this feature can be used for manufacturing of customized anatomical implants. Preoperative models
are quiet useful in complicated surgeries that leads to life saving activity also operation time may be
reduced & accuracy is increased. Ability to simulate surgical interventions on patient data. This


                                                  86
International Journal of Mechanical Engineering and Technology (IJMET), ISSN 0976 – 6340(Print),
ISSN 0976 – 6359(Online), Volume 5, Issue 3, March (2014), pp. 77-90, © IAEME

allows you to derive best possible surgical plans by evaluating outcomes of various approaches,
validate custom implants and make changes to the surgical plan.

REFERENCES

 1.    JelenaMilovanović, MiroslavTrajanović, “Medical Applications of Rapid Prototyping”, Facta
       Universitatis, Series: Mechanical Engineering Vol. 5, No 1, 2007, pp. 79 – 85.
 2.    Yasser A. Hosni, Ola Harrysson, “Design and Manufacturing of Customized Implants”, at
       Industrial Engineering and Management Systems University of Central Florida Orlando, FL
       32816 – USA.
 3.    R. Shendekar, D. J. de Beer, W. B. du Preez, M. E. Thomas and P. W. Richter, “Novel
       Combination of reverse engineering and rapid prototyping in medicine”, “South African
       Journal of Science 95”, August 1999.
 4.    NagarjanTukuru, ShivalingeGowda KP, Syed Mansoor Ahmed and S Badami, “Rapid
       Prototype Technique in Medical Field”, Research J. Pharm. and Tech. 1(4): Oct. Dec. 2008.
 5.    Terry Wohlers, Future potential of rapid prototyping and manufacturing around the
       worldRapid Prototyping Journal Volume 1 · Number 1 · 1995 · pp. 4–10.
 6.    PeroRaos, AntunStoić and MirjanaLucić, “Rapid Prototyping and Rapid Machining of
       Medical Implants”, 4th DAAAM International Conference on Advanced Technologies for
       Developing Countries September 21 24, 2005 SlavonskiBrod, Croatia.
 7.    R. Jamieson B. Holmer and A. Ashby, How rapid prototyping can assist in the development of
       new orthopaedic products – a case study, Rapid Prototyping Journal Volume 1, Number 4,
       1995, pp. 38–41.
 8.    Seth Allen,DebaDutta, on the computation of part orientation using support structures in
       layered manufacturing.
 9.    P.M. Dickens R. Stangroom M. Greul B. Holmer K.K.B. Hon R. Hovtun R. Neumann S.
       Noeken and D. Wimpenny, Conversion of RP models to investment castings, Rapid
       Prototyping Journal Volume 1, Number 4,1995, pp. 4–11.
 10.   Ian Gibson, A discussion on the concept of a flexible rapid prototyping cell, Rapid
       Prototyping Journal Volume 2, Number 2, 1996, pp. 32–38.
 11.   Joel W. Barlow Joseph J. Beaman and Badrinarayan Balasubramanian, A rapid mould making
       system: material properties and design considerations, Rapid Prototyping Journal Volume 2 ·
       Number 3, 1996, pp. 4–15.
 12.   Georges M. Fadel and Chuck Kirschman, Accuracy issues in CAD to RP translations, Rapid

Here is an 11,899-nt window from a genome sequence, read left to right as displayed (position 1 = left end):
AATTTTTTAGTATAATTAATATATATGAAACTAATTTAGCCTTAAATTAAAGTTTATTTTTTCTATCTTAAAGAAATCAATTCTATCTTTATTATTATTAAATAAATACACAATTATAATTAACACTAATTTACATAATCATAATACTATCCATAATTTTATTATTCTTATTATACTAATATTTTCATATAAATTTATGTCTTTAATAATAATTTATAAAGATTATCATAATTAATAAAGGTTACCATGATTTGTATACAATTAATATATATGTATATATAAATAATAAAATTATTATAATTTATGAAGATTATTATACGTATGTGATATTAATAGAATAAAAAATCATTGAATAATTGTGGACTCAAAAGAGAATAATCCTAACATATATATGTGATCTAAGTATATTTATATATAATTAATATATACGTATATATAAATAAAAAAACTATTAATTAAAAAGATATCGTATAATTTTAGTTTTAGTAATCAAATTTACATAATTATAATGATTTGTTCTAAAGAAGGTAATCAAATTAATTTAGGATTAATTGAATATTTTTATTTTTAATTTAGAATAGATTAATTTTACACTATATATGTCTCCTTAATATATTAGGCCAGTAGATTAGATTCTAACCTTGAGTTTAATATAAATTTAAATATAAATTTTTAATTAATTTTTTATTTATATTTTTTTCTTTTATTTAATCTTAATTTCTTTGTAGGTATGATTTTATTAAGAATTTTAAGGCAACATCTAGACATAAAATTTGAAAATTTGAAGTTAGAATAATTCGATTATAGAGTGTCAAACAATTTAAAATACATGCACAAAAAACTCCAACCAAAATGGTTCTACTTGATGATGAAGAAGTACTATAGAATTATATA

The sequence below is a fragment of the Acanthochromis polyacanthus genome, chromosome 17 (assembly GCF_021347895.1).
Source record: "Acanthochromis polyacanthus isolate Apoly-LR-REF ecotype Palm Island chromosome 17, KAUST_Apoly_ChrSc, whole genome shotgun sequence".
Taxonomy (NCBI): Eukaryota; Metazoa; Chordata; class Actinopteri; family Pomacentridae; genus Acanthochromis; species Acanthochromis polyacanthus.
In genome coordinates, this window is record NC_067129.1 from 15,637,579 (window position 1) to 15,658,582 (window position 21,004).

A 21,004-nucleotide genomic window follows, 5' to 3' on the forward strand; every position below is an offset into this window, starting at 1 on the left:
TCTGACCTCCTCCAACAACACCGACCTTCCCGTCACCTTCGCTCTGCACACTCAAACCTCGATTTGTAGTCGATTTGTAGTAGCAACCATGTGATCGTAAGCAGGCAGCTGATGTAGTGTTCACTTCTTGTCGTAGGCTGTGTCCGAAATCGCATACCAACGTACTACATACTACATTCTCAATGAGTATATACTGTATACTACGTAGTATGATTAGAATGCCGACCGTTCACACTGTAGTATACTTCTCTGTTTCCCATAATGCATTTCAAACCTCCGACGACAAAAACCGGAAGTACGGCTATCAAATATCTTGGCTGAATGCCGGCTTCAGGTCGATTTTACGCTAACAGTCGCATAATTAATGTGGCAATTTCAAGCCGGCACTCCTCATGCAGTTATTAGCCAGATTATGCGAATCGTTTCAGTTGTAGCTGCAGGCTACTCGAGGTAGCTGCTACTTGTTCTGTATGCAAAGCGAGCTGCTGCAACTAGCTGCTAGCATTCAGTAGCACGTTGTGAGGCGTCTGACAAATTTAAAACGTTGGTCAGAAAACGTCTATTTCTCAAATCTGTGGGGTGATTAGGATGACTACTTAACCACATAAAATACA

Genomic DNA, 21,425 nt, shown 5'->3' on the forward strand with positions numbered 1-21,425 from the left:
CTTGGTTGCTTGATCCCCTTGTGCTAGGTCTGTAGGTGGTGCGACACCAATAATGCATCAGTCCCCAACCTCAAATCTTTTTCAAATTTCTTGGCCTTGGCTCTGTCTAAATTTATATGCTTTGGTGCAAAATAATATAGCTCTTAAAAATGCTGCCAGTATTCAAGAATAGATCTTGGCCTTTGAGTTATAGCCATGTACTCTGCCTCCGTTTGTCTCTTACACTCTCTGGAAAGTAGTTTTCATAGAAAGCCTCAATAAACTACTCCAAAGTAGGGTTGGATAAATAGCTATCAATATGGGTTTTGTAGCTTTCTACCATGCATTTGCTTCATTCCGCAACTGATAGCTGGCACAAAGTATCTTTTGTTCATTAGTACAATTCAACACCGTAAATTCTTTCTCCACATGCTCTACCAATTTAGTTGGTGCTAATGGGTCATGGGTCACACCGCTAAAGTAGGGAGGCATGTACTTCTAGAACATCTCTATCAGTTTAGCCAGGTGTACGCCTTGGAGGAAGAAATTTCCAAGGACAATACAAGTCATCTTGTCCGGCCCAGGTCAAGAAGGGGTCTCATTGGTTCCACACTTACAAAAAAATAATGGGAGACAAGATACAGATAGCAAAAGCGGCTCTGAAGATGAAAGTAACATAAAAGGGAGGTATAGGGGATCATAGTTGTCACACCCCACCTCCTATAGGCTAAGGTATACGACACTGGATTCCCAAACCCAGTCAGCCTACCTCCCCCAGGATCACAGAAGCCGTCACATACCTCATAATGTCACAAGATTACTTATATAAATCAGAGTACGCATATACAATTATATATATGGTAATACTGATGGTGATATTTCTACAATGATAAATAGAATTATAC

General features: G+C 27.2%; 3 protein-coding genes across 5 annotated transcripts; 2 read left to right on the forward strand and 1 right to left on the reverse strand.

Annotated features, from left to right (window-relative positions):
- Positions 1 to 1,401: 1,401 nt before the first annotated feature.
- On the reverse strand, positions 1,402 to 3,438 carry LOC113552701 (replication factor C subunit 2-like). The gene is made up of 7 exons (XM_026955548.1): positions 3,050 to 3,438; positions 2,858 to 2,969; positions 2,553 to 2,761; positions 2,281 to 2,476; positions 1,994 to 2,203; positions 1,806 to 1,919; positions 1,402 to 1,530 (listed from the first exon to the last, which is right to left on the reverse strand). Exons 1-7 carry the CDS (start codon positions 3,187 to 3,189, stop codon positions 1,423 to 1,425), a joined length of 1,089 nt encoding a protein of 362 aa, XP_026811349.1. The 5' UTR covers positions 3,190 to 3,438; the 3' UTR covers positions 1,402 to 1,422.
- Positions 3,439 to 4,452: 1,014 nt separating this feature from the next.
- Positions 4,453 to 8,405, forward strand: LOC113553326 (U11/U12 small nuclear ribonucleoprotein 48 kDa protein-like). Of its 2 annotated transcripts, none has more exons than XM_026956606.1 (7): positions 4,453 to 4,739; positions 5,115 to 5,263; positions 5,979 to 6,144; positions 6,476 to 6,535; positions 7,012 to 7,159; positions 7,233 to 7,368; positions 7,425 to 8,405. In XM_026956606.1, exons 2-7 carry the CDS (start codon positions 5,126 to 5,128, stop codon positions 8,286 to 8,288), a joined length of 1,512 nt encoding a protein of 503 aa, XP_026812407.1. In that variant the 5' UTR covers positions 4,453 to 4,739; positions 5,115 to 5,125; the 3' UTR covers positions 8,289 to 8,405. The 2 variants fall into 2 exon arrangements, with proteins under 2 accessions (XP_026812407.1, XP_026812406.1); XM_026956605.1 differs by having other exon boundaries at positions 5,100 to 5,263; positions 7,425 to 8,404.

Prototyping Journal Volume 2, Number 2, 1996, pp. 4–17.
 13.   M. AtifYardimci and SelçukGüçeri, Conceptual framework for the thermal process modelling
       of fused deposition, Rapid Prototyping Journal Volume 2 · Number 2 · 1996 · pp. 26–31.
 14.   Syed H. Masood, Intelligent rapid prototyping with fused deposition modelling, Rapid
       Prototyping Journal Volume 2, Number 1, 1996, pp. 24–33.
 15.   S. Swann, Integration of MRI and stereolithography to build medical models: a case study,
       Rapid Prototyping Journal Volume 2, Number 4, 1996, 41–46.
 16.   R.L. Hope R.N. Roth and P.A. Jacobs, Adaptive slicing with sloping layer surfaces, Rapid
       Prototyping Journal Volume 3, Number 3, 1997, pp. 89–98.
 17.   D.T. Pham*, R.S. Gault, A comparison of rapid prototyping technologies,/International
       Journal of Machine Tools & Manufacture 38 (1998).
 18.   Paul Alexander, Seth Allen and DebasishDutta*,Part orientation and build cost determination
       in layered manufacturing, Computer Aided Design, Vol. 30, No. 5, pp. 343 358, 1998.
 19.   Anna Kochan, Rapid prototyping trends, Rapid Prototyping Journal Volume 3, Number 4,
       1997, 150–152.

                                                87
International Journal of Mechanical Engineering and Technology (IJMET), ISSN 0976 – 6340(Print),
ISSN 0976 – 6359(Online), Volume 5, Issue 3, March (2014), pp. 77-90, © IAEME

 20. Justin Tyberg and Jan HelgeBøhn, Local adaptive slicing, Rapid Prototyping Journal
     Volume 4, Number 3, 1998, pp. 118–127.
 21. Raymond N. Chuk and Vincent J. Thomson, A comparison of rapid prototyping techniques
     used for wind tunnel model fabrication, Rapid Prototyping Journal Volume 4, Number 4,
     1998, 185–196.
 22. N.P. Karapatis J. P.S. van Griethuysen and R. Glardon, Direct rapid tooling: a review of
     current research, Rapid Prototyping Journal Volume 4, Number 2, 1998, 77–89.